“Another interesting irony is the role that newly-minted CEO Max Webb and Hart-appointed Director Michael “Desperado” Machado likely played in Squeeze The Juicer. Mr. Webb worked with Mr. Hart for almost two decades. Desperado has been on the Board since 2013, and was one of the knaves who signed his name to the criminal Hart Compensation Scheme. If these men wanted to remain at PICO, it was incumbent upon them to ruthlessly turn on the man who was responsible for both their positions and paychecks for a long time.

“(PICO better have language in Tangled Webb’s employment agreement indicating he must resign from both PICO and UCP Boards once he is not an employee of PICO.)

“We wonder out loud which attorney is providing counsel to PICO on the consent solicitation effort. The ironies would continue if it was Keith Gottfried, Esq., at Morgan Lewis & Bockius, LLP. Long-time readers of RPN have come across Mr. Gottfried on several occasions — he has been the lawyer behind innumerable measures that were abusive of shareholders, destructive to value and served only to entrench the corrupt and incompetent Legacy Directors.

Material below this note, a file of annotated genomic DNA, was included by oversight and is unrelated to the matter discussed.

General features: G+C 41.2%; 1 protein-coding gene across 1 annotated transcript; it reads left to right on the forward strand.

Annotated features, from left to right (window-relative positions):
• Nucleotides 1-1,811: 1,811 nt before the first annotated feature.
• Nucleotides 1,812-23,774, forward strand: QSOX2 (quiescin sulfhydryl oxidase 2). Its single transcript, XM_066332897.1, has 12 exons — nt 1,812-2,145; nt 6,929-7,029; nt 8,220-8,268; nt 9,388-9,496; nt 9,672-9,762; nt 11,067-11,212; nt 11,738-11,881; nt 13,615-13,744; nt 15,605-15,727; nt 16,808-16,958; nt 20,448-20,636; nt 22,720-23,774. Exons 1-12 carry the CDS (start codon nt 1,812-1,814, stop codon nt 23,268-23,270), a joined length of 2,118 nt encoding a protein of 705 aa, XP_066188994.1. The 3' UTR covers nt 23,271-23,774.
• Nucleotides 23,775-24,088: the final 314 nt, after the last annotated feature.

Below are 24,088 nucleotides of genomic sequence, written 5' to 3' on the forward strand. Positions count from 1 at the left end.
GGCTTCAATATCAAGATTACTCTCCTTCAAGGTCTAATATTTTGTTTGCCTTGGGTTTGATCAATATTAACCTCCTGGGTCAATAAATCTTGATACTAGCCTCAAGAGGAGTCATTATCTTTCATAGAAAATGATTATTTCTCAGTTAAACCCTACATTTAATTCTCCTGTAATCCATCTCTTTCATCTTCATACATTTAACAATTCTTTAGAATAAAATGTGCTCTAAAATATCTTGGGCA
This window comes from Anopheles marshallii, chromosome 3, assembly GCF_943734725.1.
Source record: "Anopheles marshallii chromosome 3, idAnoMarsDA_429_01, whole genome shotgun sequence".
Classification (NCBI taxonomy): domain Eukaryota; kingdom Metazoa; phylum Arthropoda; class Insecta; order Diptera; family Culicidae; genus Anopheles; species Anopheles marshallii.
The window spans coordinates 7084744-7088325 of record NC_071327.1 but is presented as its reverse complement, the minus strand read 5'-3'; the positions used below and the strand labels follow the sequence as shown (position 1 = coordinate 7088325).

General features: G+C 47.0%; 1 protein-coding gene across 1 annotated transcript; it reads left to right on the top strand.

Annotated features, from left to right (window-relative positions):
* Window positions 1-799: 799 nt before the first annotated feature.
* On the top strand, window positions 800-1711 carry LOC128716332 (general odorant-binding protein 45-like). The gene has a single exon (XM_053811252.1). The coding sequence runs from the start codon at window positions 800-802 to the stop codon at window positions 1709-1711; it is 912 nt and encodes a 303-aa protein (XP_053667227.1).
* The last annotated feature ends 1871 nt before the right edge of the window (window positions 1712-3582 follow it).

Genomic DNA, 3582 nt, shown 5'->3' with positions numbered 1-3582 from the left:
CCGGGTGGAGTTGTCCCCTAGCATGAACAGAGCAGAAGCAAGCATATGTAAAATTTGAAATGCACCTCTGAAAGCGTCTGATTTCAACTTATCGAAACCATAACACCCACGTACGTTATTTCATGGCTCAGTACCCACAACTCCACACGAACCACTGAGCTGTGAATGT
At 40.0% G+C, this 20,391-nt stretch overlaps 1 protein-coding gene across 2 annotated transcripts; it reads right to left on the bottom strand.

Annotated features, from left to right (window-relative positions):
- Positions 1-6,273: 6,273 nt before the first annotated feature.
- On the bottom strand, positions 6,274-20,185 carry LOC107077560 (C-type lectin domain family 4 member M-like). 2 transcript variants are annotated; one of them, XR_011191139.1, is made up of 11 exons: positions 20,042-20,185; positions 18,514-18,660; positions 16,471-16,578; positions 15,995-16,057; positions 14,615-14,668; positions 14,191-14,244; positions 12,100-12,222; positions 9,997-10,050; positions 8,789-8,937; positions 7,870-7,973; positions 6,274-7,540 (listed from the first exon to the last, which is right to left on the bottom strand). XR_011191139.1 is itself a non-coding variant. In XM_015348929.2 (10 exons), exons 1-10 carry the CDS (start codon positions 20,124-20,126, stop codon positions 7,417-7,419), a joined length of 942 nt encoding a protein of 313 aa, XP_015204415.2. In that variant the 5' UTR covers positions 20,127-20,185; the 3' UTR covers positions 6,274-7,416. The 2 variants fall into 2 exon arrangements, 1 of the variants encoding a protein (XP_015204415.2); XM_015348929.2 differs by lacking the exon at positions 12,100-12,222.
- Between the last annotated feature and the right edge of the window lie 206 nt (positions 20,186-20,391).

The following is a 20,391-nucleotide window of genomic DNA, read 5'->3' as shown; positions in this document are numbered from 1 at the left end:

“The last and final irony is that Juicer is upset. Juicer stacked a corrupt Board to procure a larcenous employment agreement. He worked 6 months into a 5-year term. He was confronted with PICOGate, which was a golden opportunity for Delaymond and Hapless Howie Brownstein to save shareholders $11 million in termination payments. Unfortunately, Delaymond and Howie took the easy way out, which prejudiced shareholders. After all that, Juicer walks with $11 million of shareholder money. What’s Juicer complaining about?

“To the extent that Juicer had a hand in placing Raymond “Delaymond” Marino and Howie Brownstein on the Board — he chose wisely. When we broke the PICOGate story, we provided the Board with sufficient justification to conduct a full-scale investigation of Juicer and his past executive conduct. An independent investigation likely would have produced sufficient evidence to fire Juicer for cause, saving shareholders $11 million. But Delaymond and Howie did right by Juicer and wrong by shareholders — they refused to conduct a thorough investigation, thereby unnecessarily handing Juicer $11 million. Juicer chose well — neither Delaymond nor Howie had the integrity to conduct a thorough investigation.